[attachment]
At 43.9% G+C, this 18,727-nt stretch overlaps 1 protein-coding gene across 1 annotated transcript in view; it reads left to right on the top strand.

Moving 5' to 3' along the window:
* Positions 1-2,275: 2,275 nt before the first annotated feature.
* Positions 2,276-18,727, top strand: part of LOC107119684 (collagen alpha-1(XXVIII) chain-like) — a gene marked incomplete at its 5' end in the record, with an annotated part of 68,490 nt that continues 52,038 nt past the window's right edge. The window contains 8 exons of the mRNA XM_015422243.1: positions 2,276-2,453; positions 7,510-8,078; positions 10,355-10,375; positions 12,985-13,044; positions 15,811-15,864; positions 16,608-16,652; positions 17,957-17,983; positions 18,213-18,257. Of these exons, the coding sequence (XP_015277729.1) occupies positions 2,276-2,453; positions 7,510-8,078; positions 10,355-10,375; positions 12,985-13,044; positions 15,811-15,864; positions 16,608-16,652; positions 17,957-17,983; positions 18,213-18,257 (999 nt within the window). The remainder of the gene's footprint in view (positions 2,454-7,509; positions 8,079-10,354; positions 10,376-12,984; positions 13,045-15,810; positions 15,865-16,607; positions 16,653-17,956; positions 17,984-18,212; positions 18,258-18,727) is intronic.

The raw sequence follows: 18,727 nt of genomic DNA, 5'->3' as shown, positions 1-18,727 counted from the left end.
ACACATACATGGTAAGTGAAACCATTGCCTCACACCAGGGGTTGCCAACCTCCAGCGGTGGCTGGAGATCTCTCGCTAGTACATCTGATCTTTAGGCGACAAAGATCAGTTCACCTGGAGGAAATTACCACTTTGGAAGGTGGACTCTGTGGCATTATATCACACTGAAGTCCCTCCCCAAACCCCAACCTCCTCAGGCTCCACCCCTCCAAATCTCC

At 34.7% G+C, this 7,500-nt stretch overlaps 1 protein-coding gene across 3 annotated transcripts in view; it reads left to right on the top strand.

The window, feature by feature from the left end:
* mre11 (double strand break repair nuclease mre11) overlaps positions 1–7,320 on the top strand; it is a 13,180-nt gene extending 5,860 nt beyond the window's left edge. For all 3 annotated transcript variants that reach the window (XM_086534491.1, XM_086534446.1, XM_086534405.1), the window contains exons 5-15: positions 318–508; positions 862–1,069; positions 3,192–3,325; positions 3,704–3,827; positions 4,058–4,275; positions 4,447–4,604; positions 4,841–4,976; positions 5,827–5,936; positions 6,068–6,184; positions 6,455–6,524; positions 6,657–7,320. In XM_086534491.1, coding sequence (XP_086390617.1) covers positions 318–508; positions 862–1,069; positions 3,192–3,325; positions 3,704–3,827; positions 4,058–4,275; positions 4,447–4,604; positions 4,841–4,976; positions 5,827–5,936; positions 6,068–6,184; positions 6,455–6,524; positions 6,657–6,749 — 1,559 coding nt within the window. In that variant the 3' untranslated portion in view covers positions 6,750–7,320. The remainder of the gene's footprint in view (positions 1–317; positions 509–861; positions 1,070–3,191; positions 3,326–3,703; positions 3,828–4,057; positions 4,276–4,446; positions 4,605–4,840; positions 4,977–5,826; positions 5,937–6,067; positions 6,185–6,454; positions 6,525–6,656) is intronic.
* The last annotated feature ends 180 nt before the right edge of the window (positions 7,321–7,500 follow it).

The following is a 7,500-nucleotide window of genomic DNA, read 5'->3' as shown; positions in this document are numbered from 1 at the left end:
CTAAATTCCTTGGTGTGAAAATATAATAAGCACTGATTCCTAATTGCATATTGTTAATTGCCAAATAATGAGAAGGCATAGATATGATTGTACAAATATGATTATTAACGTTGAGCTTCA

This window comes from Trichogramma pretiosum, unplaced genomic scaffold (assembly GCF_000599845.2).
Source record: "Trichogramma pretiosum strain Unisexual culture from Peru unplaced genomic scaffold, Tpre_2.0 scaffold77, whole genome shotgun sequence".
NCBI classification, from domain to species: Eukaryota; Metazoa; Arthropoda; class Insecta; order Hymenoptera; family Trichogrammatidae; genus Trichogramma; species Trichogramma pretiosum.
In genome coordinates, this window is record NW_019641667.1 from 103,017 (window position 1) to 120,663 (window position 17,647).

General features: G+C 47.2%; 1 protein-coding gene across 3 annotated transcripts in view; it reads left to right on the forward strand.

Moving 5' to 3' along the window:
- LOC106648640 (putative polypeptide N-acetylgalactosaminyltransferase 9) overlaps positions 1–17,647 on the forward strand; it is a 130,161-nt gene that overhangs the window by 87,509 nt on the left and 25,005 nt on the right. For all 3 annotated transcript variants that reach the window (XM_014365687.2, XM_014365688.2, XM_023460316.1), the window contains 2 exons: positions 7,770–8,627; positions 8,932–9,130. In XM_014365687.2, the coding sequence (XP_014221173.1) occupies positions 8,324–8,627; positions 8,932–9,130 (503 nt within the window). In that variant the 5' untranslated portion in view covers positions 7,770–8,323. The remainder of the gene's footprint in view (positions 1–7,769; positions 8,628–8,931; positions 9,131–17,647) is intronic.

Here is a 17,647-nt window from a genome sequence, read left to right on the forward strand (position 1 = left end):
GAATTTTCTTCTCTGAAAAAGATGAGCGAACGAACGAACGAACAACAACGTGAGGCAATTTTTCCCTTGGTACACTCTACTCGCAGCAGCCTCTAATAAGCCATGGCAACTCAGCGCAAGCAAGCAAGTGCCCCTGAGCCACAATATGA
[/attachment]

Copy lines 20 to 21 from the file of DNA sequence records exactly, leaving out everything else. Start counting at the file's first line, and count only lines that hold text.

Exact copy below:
Here is a 17,647-nt window from a genome sequence, read left to right on the forward strand (position 1 = left end):
GAATTTTCTTCTCTGAAAAAGATGAGCGAACGAACGAACGAACAACAACGTGAGGCAATTTTTCCCTTGGTACACTCTACTCGCAGCAGCCTCTAATAAGCCATGGCAACTCAGCGCAAGCAAGCAAGTGCCCCTGAGCCACAATATGA